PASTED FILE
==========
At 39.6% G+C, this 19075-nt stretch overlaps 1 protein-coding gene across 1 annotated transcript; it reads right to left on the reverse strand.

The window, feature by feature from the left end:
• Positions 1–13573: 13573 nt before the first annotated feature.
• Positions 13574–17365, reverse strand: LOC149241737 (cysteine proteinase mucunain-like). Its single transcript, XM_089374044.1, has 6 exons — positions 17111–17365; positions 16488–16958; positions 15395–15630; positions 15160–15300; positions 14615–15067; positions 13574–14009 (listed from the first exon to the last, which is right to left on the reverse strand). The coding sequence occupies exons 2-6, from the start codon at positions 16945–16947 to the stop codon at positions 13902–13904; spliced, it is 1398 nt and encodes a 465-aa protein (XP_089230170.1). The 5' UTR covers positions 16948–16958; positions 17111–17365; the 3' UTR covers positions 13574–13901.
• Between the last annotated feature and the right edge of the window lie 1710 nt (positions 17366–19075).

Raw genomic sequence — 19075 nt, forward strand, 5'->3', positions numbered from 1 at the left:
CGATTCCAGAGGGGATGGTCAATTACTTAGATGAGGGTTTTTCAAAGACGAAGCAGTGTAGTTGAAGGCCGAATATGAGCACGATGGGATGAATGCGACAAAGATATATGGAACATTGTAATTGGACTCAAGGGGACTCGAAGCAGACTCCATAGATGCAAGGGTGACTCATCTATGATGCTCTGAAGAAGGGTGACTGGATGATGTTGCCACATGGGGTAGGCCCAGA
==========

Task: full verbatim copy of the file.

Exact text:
At 39.6% G+C, this 19075-nt stretch overlaps 1 protein-coding gene across 1 annotated transcript; it reads right to left on the reverse strand.

The window, feature by feature from the left end:
• Positions 1–13573: 13573 nt before the first annotated feature.
• Positions 13574–17365, reverse strand: LOC149241737 (cysteine proteinase mucunain-like). Its single transcript, XM_089374044.1, has 6 exons — positions 17111–17365; positions 16488–16958; positions 15395–15630; positions 15160–15300; positions 14615–15067; positions 13574–14009 (listed from the first exon to the last, which is right to left on the reverse strand). The coding sequence occupies exons 2-6, from the start codon at positions 16945–16947 to the stop codon at positions 13902–13904; spliced, it is 1398 nt and encodes a 465-aa protein (XP_089230170.1). The 5' UTR covers positions 16948–16958; positions 17111–17365; the 3' UTR covers positions 13574–13901.
• Between the last annotated feature and the right edge of the window lie 1710 nt (positions 17366–19075).

Raw genomic sequence — 19075 nt, forward strand, 5'->3', positions numbered from 1 at the left:
CGATTCCAGAGGGGATGGTCAATTACTTAGATGAGGGTTTTTCAAAGACGAAGCAGTGTAGTTGAAGGCCGAATATGAGCACGATGGGATGAATGCGACAAAGATATATGGAACATTGTAATTGGACTCAAGGGGACTCGAAGCAGACTCCATAGATGCAAGGGTGACTCATCTATGATGCTCTGAAGAAGGGTGACTGGATGATGTTGCCACATGGGGTAGGCCCAGA